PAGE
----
Wednesday, June 16, 2010

Take Care Not To Perform Righteous Deeds So That People May See Them.

Wednesday of the Eleventh Week in Ordinary Time
Reading I
2 Kings 2:1, 6-14
When the LORD was about to take Elijah
up to heaven in a whirlwind,
he and Elisha were on their way from Gilgal.
Elijah said to Elisha, “Please stay here;
the LORD has sent me on to the Jordan.”
“As the LORD lives, and as you yourself live,
I will not leave you,” Elisha replied.
And so the two went on together.
Fifty of the guild prophets followed and
when the two stopped at the Jordan,
they stood facing them at a distance.
Elijah took his mantle, rolled it up
and struck the water, which divided,
and both crossed over on dry ground.

When they had crossed over, Elijah said to Elisha,
“Ask for whatever I may do for you,
before I am taken from you.”
Elisha answered,
“May I receive a double portion of your spirit.”
“You have asked something that is not easy,”
Elijah replied.
“Still, if you see me taken up from you,
your wish will be granted; otherwise not.”
As they walked on conversing,
a flaming chariot and flaming horses came between them,
and Elijah went up to heaven in a whirlwind.
When Elisha saw it happen he cried out,
“My father! my father! Israel’s chariots and drivers!”
But when he could no longer see him,
Elisha gripped his own garment and tore it in two.

Then he picked up Elijah’s mantle that had fallen from him,
and went back and stood at the bank of the Jordan.
Wielding the mantle that had fallen from Elijah,
Elisha struck the water in his turn and said,
“Where is the LORD, the God of Elijah?”
When Elisha struck the water it divided and he crossed over.
Today we move on to the Second Book of Kings and we continue where we left off with the First Book. The division into two books is artificial and no such division is found in the earliest Hebrew bibles. The passage we are reading today acts as an introduction to the story of the prophet Elisha. Today we bring the story of Elijah to a conclusion and see Elisha taking over as his successor.

As Elijah is about to leave to go to the Jordan in obedience to the Lord’s call, he tells Elisha to remain behind. Whether this was said to test Elisha is not clear but Elisha renewed his commitment as a disciple of Elijah and insisted on following him.

They are followed by another fifty fellow-prophets who will be witnesses to what is about to happen by the banks of the Jordan which the two prophets have now reached. Elijah then takes his cloak, rolls it up and strikes the waters of the river. As with Moses long ago crossing the Red Sea, the water of the river divides to right and left and the two prophets walk across on dry ground.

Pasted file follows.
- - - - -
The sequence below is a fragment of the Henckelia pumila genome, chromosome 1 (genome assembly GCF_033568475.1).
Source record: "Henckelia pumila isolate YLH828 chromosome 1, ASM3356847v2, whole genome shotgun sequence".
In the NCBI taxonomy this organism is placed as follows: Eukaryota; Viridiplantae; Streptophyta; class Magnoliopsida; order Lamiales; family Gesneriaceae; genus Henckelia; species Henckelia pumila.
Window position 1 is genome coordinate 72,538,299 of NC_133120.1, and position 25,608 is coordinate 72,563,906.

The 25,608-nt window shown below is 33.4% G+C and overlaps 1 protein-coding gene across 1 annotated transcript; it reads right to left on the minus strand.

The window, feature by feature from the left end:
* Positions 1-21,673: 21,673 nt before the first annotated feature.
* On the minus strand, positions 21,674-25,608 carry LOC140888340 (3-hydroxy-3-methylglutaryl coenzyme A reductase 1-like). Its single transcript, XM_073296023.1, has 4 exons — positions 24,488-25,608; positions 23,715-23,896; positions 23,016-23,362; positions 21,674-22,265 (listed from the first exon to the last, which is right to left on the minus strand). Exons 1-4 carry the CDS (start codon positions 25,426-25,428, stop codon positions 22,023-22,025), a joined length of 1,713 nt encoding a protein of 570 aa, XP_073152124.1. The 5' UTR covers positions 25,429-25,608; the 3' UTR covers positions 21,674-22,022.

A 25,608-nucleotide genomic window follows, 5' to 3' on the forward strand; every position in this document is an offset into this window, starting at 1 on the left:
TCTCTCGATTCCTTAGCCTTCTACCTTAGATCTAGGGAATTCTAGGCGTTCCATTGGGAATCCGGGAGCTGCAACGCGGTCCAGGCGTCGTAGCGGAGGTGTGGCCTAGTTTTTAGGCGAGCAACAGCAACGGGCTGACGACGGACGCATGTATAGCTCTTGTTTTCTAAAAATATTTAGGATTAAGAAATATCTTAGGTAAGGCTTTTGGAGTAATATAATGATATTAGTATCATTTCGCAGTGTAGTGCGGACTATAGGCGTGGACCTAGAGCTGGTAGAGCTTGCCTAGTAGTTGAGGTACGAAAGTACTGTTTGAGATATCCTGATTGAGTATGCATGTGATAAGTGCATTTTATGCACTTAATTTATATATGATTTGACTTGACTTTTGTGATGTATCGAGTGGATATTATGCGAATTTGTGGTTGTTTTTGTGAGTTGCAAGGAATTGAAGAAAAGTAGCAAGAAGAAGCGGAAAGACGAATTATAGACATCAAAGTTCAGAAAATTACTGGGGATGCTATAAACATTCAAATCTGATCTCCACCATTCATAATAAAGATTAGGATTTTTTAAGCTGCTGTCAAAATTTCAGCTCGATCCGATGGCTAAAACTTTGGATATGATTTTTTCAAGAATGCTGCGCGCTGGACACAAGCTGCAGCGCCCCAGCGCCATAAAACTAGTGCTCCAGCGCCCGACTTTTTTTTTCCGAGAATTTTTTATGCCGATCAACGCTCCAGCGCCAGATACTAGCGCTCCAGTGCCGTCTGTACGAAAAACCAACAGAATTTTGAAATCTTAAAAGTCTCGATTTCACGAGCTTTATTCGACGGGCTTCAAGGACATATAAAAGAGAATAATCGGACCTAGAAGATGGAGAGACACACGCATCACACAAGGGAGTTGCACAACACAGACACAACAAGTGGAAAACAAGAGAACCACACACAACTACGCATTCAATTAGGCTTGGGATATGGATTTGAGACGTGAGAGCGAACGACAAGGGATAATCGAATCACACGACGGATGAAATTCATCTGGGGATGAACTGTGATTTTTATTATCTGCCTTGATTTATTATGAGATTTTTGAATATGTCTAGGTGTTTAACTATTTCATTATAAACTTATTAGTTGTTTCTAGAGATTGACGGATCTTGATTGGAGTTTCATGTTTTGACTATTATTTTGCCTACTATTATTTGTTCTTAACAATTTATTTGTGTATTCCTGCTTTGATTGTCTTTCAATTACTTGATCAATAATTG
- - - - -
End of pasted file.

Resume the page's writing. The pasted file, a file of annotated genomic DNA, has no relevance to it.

It is then that Elijah, about to go away, invites Elisha to make a final request. The younger prophet boldly asks to be given a double share of Elijah’s spirit. Elisha was not expressing a desire for a ministry twice as great as Elijah’s, but he was using terms derived from inheritance law to express his desire for a full sharing in Elijah’s ministry. In Jewish society it was normal for the elder son to inherit a double share of his father’s property. So, in making his request, Elisha is asking to be regarded as the genuine heir to Elijah’s prophetic powers and spirit.

Elijah replies that it is a difficult request to honour, for ultimately the giving of such a gift lies with God and not with Elijah. But he promises that there will be a sign given by which Elisha will know whether his request has been granted. And that will be the Lord’s doing and not Elijah’s. God indicates that the request is granted by allowing Elisha to see what is hidden from other human eyes, namely, Elijah being taken up to heaven.

All of a sudden, a chariot of fire with two fiery horses came between the two men and Elijah was taken up in a whirlwind. Elisha alone could see this; a sure sign that his request had been granted. By riding the chariot, a symbol of Israel’s strength, it is clear that Elijah and not the king is the Lord’s true representative among his people. And Elijah, like Enoch before him (Genesis 5:24), was taken up to heaven bodily without experiencing death; like Moses (Deuteronomy 34:4-6), he was taken away outside the promised land.

It was generally believed by later generations that Elijah would return to die the natural death that is the fate of all. And his return was expected to herald the imminent coming of the Messiah. In the Gospel, John the Baptist is seen to fill that role.

Elisha then tore his own clothes in half, perhaps in grief at the loss of his master and perhaps as signifying the end of his former life. He picked up the cloak of Elijah which had fallen off as Elijah was carried away in the chariot, thereby symbolically taking on Elijah’s ministry and mission.

Once again Elisha went back to the River Jordan’s bank. As he had seen Elijah do earlier, he struck the water with Elijah’s cloak while he prayed: “Where is the Lord, the God of Elijah?” When he struck the water, it divided to right and left and Elisha crossed over. The power was not in Elisha or in the cloak but only in the Lord God, of whom the prophet is an agent, but it was also a clear indication that the prophet’s role and powers had been passed on to Elisha.